State Department Pushes Gay Sodomy as Human Right

By | November 5, 2020

Ambassador Richard Grenell, a driving force behind gay promotion in the Trump administration.

GENEVA, November 6 (C-Fam) If social conservatives had one complaint against the Trump administration, it would be the continued practice started by the Obama administration of promoting the homosexual agenda through bilateral and multilateral means.

This week the U.S. is participating in a little known and even less understood human rights process called the Universal Periodic Review connected to the UN Human Rights Council that allows governments to criticize each other on established human rights norms.

The complaint from UN member states and from U.S. social conservatives is the U.S. is using the process to advance rights that are not unalienable and certainly not established by human rights agreements. Specifically, the U.S. and many leftist European governments are using the process to pressure poorer governments in the developing world to make sodomy legal.

It should be emphasized that gay sex is not a part of any human rights treaty, nor is it mentioned in any non-binding UN resolutions, yet the U.S. has pressured governments more than 100 times on the issue. There are three sessions per year with typically 14 nations examined at each session.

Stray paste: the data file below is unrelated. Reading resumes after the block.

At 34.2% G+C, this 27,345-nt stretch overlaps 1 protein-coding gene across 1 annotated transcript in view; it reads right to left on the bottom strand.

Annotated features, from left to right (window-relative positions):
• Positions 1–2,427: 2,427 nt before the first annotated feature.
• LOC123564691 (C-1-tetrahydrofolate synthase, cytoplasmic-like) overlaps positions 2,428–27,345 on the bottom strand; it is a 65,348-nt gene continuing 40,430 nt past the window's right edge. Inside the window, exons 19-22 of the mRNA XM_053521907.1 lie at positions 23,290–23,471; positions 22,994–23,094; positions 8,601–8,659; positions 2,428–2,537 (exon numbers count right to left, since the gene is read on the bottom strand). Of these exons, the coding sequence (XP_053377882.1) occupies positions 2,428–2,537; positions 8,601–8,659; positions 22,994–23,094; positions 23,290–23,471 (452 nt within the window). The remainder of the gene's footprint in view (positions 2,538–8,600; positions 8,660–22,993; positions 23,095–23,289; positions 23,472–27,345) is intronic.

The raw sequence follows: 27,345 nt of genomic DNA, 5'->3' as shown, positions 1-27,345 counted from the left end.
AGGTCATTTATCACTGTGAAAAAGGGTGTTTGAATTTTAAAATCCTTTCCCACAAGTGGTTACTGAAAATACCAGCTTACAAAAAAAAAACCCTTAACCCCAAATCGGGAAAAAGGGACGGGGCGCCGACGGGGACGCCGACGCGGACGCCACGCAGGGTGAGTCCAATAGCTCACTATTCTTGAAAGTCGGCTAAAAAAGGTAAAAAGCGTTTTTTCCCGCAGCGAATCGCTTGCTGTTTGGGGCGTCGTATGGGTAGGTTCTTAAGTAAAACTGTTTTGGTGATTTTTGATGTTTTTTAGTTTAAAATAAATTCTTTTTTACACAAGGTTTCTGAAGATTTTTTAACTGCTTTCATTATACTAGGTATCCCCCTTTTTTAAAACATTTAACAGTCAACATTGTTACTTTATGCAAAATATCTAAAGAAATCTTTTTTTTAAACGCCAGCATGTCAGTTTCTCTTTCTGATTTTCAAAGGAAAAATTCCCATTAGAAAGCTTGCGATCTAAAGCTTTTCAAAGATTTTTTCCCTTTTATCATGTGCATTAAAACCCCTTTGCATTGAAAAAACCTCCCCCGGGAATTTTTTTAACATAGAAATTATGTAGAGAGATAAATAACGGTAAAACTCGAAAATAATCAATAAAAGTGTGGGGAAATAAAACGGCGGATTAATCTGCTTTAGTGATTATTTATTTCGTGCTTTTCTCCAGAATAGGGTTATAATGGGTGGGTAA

Just this week, the U.S. pushed Malawi and Liberia to legalize sodomy, something that was illegal in several U.S. states until the Supreme Court imposed it in the 2003 Lawrence v. Texas decision.

State Department representative Sean Garcia told Malawi on Monday that they should “decriminalize LGBTI status and conduct.” On Tuesday, Mark Cassayre told Liberia to “decriminalize same-sex sexual relations between consenting adults.”

According to research conducted by Rebecca Oas, Vice President for Research at C-Fam, such pressure from the United States started in December 2009 under the Obama administration. Since the beginning of the UPR in 2008, the Obama administration promoted sexual orientation and gender identity issues in the UPR in 16.6% of country reviews. This has actually increased under the Trump administration to 17.5% of country reviews.

In the Universal Periodic Review, gay sex has been the nearly exclusive focus of only a few mostly European countries while the target countries are mostly those from the developing world. Pope Francis has called such pressure “sexual colonialism.”

The ongoing promotion of gay sex as a human right seems to contradicts the Trump administration’s recently completed Commission on Unalienable Rights that was supposed to promote long-established human rights like political self-determination, freedom of the press and others, and not things like gay sex.

The effort to push these novel rights comes from the State Department Bureau of Democracy, Human Rights, and Labor now headed by conservative law professor Robert Destro, who took a leave of absence from the Columbus School of Law at the Catholic University of America. Social conservatives had hoped Assistant Secretary Destro would be able to stop the practice. The problem is that the State Department has long been home to a very powerful and organized pressure group of homosexual employees. One high ranking State Department official told the Friday Fax that no matter what the subject, every State Department meeting must deal in some way with the gay issue.

Governments are free to ignore the criticism coming in the Universal Periodic Review. The U.S., for instance, has been pressured on restrictions on U.S. funding for abortions overseas. The U.S. — even under the Obama administration — has rejected such criticism of U.S. law.


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